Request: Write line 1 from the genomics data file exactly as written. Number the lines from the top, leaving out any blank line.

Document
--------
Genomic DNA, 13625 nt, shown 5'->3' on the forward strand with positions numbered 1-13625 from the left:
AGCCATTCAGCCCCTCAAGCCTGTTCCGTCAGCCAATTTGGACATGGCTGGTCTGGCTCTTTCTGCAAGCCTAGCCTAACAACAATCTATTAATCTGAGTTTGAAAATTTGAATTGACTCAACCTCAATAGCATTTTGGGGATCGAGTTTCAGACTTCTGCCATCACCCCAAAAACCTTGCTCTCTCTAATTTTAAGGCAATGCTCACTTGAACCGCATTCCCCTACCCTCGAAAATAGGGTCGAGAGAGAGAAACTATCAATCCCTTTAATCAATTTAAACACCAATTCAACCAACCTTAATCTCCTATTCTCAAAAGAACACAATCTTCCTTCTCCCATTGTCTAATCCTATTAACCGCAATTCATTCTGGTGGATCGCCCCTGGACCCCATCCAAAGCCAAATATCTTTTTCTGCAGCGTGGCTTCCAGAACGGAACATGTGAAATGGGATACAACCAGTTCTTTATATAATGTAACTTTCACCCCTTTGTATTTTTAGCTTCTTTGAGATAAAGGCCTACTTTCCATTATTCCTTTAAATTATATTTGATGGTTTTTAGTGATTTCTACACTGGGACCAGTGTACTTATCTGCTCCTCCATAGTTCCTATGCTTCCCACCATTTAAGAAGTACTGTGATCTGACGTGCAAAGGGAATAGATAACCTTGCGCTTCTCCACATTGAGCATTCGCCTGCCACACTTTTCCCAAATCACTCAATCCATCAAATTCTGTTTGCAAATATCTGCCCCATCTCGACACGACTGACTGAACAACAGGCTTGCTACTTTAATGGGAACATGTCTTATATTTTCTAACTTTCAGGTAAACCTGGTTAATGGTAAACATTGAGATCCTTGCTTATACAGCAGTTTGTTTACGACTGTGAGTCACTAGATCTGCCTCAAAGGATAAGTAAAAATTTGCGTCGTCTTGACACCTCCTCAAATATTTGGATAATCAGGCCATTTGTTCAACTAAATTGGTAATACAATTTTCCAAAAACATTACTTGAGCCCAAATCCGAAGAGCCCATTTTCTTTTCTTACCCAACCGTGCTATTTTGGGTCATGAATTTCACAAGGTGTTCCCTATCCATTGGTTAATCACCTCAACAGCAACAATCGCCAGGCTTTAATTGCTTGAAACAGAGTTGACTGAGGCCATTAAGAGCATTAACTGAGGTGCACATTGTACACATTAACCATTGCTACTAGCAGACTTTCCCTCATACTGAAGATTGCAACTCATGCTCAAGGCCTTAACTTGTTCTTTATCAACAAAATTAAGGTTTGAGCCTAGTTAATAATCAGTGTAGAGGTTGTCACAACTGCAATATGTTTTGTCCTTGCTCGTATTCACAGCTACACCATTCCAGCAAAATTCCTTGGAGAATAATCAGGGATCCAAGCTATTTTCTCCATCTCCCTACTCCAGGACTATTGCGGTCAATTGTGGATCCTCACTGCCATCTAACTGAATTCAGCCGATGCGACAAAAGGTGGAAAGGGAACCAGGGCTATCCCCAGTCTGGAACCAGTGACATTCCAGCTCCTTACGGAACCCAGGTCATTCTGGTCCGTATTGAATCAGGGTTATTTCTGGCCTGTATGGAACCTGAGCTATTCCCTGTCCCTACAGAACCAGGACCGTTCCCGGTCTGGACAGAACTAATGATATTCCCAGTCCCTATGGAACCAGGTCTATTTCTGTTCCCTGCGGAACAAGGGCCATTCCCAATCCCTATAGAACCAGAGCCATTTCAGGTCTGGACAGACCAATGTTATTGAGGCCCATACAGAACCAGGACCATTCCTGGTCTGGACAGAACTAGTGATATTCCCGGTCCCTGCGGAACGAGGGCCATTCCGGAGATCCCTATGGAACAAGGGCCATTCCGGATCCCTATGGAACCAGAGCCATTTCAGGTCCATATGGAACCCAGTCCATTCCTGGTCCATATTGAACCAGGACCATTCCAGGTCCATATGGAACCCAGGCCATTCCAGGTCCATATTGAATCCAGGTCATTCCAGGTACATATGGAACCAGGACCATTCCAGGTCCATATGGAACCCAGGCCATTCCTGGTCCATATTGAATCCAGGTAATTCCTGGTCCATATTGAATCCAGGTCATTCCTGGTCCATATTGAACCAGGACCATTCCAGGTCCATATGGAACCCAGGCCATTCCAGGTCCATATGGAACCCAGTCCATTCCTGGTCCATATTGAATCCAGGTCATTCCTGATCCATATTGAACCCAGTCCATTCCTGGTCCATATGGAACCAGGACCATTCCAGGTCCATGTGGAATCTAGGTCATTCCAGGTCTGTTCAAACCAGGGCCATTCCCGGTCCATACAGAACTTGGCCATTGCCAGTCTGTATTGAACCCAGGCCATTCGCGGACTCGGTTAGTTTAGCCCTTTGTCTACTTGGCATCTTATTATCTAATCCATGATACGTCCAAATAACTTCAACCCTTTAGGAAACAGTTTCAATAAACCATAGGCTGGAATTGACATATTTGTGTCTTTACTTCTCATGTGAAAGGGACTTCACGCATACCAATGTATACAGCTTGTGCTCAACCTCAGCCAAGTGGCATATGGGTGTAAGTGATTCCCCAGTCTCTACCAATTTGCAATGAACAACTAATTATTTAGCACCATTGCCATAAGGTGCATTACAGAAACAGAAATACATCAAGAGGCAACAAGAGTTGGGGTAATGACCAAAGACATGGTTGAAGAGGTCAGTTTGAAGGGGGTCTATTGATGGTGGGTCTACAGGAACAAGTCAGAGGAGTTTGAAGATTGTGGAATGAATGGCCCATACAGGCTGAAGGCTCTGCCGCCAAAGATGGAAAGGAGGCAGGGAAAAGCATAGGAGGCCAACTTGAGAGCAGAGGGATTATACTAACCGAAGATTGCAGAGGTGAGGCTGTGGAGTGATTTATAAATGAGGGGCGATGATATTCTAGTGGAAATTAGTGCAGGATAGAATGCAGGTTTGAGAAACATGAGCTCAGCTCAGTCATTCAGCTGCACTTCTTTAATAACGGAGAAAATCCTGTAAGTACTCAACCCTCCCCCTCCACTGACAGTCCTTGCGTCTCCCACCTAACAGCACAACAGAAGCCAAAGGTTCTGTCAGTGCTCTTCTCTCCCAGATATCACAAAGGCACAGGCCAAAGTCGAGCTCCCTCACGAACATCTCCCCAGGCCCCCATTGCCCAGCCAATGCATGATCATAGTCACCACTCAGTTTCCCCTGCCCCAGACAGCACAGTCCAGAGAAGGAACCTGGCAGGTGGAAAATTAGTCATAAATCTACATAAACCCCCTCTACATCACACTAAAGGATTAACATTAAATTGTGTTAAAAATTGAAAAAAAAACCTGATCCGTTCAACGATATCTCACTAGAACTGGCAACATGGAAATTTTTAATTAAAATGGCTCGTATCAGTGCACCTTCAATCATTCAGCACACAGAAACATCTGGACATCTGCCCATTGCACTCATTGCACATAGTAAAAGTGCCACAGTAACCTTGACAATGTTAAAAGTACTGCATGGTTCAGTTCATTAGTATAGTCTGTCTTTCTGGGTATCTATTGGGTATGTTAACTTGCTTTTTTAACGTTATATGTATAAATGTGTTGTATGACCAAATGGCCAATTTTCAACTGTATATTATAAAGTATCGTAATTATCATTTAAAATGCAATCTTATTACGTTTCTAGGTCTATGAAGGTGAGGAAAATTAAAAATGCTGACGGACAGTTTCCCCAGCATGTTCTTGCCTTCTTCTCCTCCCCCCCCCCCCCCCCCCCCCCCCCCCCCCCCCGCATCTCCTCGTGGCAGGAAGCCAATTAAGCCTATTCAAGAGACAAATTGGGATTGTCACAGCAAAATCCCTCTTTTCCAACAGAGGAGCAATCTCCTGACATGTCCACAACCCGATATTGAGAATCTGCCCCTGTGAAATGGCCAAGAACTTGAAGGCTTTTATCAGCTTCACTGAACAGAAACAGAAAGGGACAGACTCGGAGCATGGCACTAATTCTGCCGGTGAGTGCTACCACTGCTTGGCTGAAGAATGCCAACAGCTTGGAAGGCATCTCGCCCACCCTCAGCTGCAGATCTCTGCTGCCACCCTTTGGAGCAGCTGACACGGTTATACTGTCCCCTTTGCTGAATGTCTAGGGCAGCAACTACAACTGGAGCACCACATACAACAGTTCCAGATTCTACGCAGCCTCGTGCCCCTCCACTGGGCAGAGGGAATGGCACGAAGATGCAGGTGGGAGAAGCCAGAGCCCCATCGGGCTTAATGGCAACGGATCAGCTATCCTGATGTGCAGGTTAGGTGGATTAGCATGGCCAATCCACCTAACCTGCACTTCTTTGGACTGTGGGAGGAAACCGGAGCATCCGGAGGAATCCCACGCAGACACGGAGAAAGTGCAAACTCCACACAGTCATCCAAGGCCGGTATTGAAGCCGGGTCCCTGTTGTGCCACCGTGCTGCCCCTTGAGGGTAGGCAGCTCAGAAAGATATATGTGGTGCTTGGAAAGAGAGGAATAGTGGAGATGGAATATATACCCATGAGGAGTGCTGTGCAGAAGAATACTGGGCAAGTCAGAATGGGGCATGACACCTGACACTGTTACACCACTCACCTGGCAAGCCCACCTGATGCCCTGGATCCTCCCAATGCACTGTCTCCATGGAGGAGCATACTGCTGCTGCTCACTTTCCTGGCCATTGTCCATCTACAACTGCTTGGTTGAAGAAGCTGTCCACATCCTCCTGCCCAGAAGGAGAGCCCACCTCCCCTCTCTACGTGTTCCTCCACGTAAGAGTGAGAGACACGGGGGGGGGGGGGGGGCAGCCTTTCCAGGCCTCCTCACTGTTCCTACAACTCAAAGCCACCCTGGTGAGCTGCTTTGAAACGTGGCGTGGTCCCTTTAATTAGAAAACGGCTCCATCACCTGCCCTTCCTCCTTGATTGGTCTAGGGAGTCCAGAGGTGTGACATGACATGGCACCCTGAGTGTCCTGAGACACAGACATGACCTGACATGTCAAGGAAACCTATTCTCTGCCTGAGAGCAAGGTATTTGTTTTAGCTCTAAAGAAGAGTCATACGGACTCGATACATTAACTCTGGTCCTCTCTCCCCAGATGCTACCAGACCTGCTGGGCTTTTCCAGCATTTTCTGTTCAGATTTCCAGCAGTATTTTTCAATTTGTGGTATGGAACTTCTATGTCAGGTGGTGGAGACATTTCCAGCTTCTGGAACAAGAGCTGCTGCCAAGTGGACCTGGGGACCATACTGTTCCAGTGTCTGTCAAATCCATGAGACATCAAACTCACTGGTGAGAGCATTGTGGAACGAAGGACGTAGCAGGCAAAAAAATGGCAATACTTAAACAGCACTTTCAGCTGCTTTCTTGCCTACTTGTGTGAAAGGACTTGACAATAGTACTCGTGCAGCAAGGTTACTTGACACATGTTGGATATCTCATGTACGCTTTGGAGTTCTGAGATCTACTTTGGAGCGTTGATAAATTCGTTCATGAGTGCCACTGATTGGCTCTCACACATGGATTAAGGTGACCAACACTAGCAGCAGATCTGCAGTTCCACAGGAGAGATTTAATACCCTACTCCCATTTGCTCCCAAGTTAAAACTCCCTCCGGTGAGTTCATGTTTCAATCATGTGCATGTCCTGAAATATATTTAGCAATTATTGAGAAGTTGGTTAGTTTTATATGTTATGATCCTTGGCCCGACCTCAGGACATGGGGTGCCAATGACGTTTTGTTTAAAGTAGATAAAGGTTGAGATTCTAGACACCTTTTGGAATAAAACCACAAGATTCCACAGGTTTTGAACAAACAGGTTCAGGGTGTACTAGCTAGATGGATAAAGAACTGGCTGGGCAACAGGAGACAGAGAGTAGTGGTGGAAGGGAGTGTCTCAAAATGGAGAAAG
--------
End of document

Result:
Genomic DNA, 13625 nt, shown 5'->3' on the forward strand with positions numbered 1-13625 from the left: